After tapping of steel from a primary steelmaking furnace such as BOF, EAF or EOF, molten steel for high quality or specialty applications is subject of further refining in a number of processes known as ladle metallurgy, sometimes also called ladle refining, secondary steelmaking or secondary metallurgy.
The additives for this refining can be added as bulk, but introducing metals and alloys in this way into the melt is sometimes problematic. Since the 1980s, the use of cored wires became widely spread as it offers numerous advantages: precise additions, much better levels of recovery and reproducibility.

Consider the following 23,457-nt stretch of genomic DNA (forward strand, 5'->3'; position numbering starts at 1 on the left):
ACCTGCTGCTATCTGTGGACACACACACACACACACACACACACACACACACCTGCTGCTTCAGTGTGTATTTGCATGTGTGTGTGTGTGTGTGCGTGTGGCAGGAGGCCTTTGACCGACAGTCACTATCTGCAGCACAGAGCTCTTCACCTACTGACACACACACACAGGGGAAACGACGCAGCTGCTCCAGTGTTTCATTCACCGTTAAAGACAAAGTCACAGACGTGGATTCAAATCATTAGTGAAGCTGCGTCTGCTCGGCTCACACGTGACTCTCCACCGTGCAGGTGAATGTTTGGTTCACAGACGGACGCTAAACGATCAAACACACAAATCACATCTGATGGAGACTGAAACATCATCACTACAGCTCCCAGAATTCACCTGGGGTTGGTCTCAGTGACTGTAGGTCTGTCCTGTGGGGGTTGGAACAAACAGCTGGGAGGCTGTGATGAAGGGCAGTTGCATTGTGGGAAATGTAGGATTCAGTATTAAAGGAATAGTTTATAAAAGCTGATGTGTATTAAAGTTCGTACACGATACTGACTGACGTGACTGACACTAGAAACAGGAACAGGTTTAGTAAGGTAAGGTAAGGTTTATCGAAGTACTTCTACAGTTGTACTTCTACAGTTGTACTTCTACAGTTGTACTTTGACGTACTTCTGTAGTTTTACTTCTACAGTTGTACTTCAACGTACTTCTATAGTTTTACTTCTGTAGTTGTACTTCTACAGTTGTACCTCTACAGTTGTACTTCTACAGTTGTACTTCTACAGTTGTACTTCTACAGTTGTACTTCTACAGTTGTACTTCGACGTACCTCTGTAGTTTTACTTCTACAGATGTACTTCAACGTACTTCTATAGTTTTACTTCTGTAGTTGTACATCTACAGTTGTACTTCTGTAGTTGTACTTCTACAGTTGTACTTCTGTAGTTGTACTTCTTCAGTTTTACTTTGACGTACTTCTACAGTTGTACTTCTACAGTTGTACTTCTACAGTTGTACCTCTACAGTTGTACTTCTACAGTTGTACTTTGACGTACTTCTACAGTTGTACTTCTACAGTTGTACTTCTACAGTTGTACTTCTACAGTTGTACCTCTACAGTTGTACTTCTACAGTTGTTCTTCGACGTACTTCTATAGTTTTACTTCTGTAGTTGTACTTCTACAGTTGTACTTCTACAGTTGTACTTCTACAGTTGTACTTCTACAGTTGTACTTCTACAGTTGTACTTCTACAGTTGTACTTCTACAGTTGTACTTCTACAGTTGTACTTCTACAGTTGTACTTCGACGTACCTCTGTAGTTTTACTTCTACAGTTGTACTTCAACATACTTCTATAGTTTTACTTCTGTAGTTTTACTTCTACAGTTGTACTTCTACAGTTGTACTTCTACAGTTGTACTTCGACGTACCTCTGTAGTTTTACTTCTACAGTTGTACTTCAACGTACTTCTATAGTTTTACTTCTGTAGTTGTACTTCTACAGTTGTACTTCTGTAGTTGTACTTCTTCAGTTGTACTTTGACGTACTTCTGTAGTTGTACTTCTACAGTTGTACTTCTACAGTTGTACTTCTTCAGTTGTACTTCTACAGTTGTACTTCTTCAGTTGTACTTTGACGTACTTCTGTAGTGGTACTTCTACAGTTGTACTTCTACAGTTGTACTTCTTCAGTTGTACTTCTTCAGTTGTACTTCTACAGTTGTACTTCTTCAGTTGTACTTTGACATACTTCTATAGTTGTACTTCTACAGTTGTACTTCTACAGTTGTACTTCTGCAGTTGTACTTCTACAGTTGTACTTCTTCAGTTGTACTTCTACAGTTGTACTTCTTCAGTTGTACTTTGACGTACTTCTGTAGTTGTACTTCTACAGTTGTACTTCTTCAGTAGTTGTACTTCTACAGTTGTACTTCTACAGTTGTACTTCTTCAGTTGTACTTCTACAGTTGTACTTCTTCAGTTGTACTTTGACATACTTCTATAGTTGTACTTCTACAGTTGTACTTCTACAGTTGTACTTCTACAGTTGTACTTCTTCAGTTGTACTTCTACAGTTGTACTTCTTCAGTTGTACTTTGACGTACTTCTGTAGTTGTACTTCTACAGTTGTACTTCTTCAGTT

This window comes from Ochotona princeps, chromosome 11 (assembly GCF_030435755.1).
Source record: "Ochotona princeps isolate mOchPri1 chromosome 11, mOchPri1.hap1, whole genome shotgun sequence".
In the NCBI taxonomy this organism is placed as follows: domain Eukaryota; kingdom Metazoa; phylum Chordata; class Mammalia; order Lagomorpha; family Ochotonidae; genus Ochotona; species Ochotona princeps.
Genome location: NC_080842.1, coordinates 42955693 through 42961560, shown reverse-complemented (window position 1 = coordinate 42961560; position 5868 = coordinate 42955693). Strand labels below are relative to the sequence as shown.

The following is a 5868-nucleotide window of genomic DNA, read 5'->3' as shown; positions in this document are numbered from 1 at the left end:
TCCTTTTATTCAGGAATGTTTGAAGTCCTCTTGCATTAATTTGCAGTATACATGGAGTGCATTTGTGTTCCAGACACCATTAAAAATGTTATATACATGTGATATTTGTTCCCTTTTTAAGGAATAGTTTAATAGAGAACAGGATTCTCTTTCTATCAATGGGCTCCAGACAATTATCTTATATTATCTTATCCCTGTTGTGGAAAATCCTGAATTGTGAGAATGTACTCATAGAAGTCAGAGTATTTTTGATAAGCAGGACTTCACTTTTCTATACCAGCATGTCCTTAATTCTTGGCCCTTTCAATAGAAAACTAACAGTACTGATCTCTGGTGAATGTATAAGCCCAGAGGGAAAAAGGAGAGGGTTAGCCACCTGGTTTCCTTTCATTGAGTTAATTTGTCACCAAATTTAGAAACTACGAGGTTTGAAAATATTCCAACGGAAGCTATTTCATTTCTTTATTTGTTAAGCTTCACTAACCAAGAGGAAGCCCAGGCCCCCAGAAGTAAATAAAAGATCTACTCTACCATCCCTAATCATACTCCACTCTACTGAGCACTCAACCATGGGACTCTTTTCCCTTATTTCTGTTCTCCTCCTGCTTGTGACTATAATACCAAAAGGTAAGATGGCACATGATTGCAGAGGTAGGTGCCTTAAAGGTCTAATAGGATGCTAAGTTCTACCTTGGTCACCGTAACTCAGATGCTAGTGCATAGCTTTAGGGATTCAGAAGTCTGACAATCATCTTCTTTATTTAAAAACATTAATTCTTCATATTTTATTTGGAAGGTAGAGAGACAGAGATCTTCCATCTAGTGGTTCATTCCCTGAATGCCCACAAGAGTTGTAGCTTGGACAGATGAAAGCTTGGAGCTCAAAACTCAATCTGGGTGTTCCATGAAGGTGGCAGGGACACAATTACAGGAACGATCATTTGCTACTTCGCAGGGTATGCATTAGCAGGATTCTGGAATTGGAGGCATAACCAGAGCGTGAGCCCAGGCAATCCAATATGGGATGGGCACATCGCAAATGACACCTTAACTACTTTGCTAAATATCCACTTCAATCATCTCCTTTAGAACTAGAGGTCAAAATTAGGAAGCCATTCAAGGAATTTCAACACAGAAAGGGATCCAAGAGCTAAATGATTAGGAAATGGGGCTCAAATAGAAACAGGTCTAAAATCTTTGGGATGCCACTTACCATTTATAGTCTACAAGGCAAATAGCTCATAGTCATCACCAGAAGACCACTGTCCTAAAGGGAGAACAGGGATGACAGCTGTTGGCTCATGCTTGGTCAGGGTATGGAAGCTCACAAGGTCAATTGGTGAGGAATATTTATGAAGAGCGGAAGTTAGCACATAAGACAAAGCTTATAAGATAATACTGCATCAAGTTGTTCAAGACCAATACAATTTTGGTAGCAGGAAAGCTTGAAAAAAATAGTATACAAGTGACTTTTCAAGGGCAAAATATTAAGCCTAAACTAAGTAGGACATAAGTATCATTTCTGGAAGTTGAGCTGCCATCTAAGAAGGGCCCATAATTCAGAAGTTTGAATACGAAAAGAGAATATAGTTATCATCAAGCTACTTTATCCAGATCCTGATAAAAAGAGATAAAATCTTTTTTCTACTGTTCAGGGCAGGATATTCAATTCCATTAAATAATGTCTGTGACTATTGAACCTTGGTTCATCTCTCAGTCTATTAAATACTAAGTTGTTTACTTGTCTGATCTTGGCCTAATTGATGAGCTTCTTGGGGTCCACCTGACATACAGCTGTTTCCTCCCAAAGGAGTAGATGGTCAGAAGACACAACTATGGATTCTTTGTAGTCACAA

The cored wire is manufactured by encapsulating powders in steel sheaths, the wires is coiled. Wire diameters range from 5 to 18 mm, their injection is carried out using with specially designed wire feeders.
Treatments with cored wires have different objectives:
The sheath thickness of conventional cored wires is generally 0.4 mm. For high performance pure Calcium wire, the sheath thickness can range from 0.6 to 1.5 mm.
Different technologies are used for the production of cored wires, the most common being the folded sheath.
For some wires, including our Max-Cal®, welding technology is used. The wires with welded sheath have significantly higher performance against all other Ca-containing wires.